MH17 trial verdict: Dutch court finds two Russians, one Ukrainian separatist guilty


A Dutch court on Thursday found two Russian and Ukrainian separatists guilty of mass murder for their role in the downing of Malaysia Airlines Flight 17 over eastern Ukraine in 2014.

Igor Girkin, a former colonel in Russia’s Federal Security Service (FSB), and Sergei Dubinsky, who worked for Russia’s GRU military intelligence, were convicted along with Ukrainian separatist Leonid Kharchenko, who is believed to have led a militant unit in Donetsk in July 2014

The three were jailed for life and ordered to pay victims more than €16 million, but because the sentences were handed down in absentia, none of them are likely to serve their sentences. The fourth suspect, Russian citizen Oleg Pulatov, a former soldier in the Russian Spetsnaz-GRU special forces, was acquitted.

“Causing the crash of flight MH17 and the murders of all on board is such a serious charge, the consequences are so devastating and the accused’s attitude so reprehensible that a limited period of imprisonment will not be sufficient,” the court said after the verdict .

The court said the crew deliberately fired the missile that brought down Flight MH17.

Flight MH17 was en route from Amsterdam to Kuala Lumpur on July 17, 2014, when it was shot out of the sky over territory controlled by pro-Russian rebels in eastern Ukraine. All 298 people on board died, including 15 crew members and 283 passengers from 17 countries.

The downing of the plane occurred in the early phase of the conflict between pro-Russian separatists and Ukrainian forces, a precursor to Moscow’s full-scale invasion of Ukraine earlier this year.

Thursday’s verdict, which follows a two-year trial at the heavily guarded Schiphol court complex in Badhuvedorp, marks the first independent verdict in the incident and may provide some justice for the victims’ families.

The case has become more important in light of Russia’s all-out invasion of Ukraine, which is almost in its ninth month. One legal expert told Reuters the ruling could affect other cases involving Russia, including one at the UN’s top court, the International Court of Justice.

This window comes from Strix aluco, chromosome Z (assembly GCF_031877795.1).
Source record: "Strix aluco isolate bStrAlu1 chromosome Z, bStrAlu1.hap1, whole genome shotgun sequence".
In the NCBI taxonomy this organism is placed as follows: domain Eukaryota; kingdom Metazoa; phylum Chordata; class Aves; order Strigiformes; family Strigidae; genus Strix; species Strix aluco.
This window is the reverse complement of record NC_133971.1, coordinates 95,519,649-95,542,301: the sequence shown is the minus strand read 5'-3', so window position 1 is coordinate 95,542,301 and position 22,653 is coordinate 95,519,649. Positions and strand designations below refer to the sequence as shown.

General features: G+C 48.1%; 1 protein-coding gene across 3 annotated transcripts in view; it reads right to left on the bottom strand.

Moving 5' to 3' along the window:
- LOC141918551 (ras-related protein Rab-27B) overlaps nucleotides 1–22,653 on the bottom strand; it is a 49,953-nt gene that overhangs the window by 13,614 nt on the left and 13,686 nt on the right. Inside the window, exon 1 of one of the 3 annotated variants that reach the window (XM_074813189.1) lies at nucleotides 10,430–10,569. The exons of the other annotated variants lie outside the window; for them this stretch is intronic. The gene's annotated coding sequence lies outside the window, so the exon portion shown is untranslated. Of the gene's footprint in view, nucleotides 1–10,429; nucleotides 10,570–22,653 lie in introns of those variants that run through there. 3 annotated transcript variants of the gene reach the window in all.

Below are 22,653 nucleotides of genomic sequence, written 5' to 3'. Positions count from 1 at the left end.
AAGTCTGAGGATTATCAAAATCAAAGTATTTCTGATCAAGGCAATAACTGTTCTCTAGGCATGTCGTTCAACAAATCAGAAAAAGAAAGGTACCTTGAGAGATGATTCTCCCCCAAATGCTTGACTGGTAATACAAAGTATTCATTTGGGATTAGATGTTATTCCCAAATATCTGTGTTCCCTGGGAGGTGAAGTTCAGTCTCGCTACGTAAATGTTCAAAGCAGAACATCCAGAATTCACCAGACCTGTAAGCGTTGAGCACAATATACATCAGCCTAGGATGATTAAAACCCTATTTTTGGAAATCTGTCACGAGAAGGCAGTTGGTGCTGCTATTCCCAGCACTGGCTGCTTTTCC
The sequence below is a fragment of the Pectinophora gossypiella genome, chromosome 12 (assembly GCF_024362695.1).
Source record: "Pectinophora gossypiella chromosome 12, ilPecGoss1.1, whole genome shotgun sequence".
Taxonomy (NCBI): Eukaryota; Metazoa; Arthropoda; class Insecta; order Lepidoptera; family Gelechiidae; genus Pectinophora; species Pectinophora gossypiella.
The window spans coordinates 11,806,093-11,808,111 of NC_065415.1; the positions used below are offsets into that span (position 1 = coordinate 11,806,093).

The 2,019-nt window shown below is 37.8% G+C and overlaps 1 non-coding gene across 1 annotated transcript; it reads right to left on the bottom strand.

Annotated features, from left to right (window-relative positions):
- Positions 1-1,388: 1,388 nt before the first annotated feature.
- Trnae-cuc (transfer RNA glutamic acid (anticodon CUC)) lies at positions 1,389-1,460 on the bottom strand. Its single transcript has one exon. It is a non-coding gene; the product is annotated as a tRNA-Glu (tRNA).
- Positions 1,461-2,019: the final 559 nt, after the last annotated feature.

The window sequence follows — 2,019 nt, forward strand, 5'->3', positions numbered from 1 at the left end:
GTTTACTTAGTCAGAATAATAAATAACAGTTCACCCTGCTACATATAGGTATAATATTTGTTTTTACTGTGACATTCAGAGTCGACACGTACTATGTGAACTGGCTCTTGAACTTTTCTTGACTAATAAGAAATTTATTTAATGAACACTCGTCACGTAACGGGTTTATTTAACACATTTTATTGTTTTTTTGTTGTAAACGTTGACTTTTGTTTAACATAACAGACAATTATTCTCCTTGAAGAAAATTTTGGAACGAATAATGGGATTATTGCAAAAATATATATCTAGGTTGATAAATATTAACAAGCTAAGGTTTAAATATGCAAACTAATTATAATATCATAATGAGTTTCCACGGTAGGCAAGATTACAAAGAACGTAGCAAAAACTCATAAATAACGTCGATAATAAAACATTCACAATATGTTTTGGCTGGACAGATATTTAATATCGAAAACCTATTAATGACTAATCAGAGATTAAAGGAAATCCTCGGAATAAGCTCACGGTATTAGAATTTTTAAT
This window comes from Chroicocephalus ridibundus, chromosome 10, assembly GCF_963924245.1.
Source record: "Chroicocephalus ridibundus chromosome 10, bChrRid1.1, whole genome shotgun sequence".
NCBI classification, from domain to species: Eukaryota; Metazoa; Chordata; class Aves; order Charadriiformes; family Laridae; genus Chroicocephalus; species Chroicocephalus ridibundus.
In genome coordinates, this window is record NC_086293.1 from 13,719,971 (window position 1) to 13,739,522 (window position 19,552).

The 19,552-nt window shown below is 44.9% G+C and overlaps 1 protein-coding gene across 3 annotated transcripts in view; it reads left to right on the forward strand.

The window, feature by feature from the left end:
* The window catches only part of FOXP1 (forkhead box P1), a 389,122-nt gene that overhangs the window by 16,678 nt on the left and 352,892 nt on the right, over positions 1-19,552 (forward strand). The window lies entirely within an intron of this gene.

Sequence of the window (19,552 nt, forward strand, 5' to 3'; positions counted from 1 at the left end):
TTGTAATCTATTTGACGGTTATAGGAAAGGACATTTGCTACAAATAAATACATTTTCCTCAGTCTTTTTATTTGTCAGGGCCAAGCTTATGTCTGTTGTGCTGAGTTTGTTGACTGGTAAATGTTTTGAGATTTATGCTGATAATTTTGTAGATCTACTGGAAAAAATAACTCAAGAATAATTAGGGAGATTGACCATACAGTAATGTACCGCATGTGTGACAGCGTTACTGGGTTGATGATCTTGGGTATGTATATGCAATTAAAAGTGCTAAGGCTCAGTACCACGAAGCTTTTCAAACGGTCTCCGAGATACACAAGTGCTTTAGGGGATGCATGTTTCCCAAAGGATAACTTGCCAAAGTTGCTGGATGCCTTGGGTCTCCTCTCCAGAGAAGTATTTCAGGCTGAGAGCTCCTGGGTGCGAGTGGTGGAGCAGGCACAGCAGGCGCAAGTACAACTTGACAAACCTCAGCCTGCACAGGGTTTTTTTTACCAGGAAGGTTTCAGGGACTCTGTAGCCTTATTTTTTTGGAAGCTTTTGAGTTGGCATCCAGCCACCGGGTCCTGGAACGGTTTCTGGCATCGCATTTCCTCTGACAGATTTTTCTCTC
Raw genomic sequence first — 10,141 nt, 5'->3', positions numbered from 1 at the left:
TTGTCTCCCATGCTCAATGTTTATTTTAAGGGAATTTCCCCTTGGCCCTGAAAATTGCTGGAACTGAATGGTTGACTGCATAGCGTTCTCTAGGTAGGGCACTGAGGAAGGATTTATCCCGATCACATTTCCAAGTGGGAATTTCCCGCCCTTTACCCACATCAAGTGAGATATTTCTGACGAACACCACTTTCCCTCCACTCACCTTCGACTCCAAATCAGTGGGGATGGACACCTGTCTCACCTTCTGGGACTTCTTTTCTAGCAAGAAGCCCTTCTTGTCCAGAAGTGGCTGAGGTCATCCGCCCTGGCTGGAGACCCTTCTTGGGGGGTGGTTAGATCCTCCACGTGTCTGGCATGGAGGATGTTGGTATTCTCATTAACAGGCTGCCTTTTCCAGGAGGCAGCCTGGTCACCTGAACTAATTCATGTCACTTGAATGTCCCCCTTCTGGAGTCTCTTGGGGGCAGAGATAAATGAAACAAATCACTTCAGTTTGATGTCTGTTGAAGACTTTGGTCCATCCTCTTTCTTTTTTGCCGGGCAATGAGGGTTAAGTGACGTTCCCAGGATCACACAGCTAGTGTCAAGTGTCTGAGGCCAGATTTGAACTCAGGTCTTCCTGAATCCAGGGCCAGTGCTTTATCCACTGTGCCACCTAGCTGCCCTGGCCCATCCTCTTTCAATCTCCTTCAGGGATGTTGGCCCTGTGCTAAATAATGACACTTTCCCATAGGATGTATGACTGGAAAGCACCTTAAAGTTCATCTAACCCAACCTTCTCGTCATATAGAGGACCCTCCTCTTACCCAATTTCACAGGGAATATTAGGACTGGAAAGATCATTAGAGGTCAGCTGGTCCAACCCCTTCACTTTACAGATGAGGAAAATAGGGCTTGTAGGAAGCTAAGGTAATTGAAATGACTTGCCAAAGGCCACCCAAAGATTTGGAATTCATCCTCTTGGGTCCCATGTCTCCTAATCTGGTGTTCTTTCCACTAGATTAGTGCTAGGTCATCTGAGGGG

The ruling comes weeks after Moscow tried to illegally annex four Ukrainian regions, including the area where the court said the missile that downed MH17 was fired eight years earlier. It also comes two days after a missile landed in Poland, raising fears that Russia’s attack on Ukraine could spread to neighboring countries.

The court found that flight MH17 was hit by a Russian Buk missile fired from farmland near a village in eastern Ukraine, which at the time was held by pro-Russian rebels controlled by Moscow, and that the missile system was was transferred back to Russia after the strike.

The three convicted men played a key role in transporting the Buk system and its crew to Ukraine, the court ruled, although it found there was insufficient evidence to determine who fired the missile.

Presiding judge Hendrik Steenhuis said the court had found that the firing of the missile at MH17 was a premeditated act aimed at bringing down a plane – and while the crew probably believed they were shooting at a military aircraft, it would be “crystal clear” that no one at the board of the target aircraft will not survive.

Presiding Judge Hendrik Steenhuis, fourth from right, speaks during the sentencing session in the MH17 case at Schiphol Airport, near Amsterdam, Netherlands, November 17, 2022.

“The Buk weapon system is designed to shoot down aircraft and cannot just be used arbitrarily. Such a deployment requires preparation, including targeting and transportation to the launch site. The launch of the missile must be very deliberate and carefully considered in accordance with the technical procedure and requires a well-trained crew. The probability of people on board an airplane surviving a Buk missile attack is zero. Anyone who uses a specialized, expensive weapon like the Buk TELAR will be aware of this,” the court said in a statement.

The court also ruled that since the defendants were not official parties to the conflict and therefore did not have combat immunity, they were not allowed to shoot down any aircraft, military or civilian.

Moscow has repeatedly denied any responsibility for the attack, and Russian officials and state media have offered a range of often conflicting explanations for the tragedy.

But on Thursday, Steenhuis cited a body of evidence for the court’s verdict and ruled out any alternative explanations for the incident.

Evidence reviewed by the court included fragments of a Buk missile found embedded in the plane and the bodies of some victims, intercepted phone calls and witness statements, as well as videos and images of the scene and of a Buk system moved to Eastern Ukraine from Russia and then back again.

Those convicted have the right to appeal. Moscow described the sentence as “politically motivated” and said it would not extradite the convicted Russians to the Netherlands.

Ukrainian President Volodymyr Zelensky called the verdict an important moment for taking responsibility. “Holding the organizers to account is also crucial, as a sense of impunity leads to new crimes.” We must dispel this illusion. Punishment for all [Russia’s] atrocities then and now are inevitable,” he tweeted.

Secretary of State Anthony Blinken said the United States welcomed the court’s decision, but that there was more work to be done.

“While this is a solid step towards justice, there is more work to be done to meet the UN Security Council’s demand in Resolution 2166 that ‘those responsible… be held accountable,'” Blinken said in a statement.


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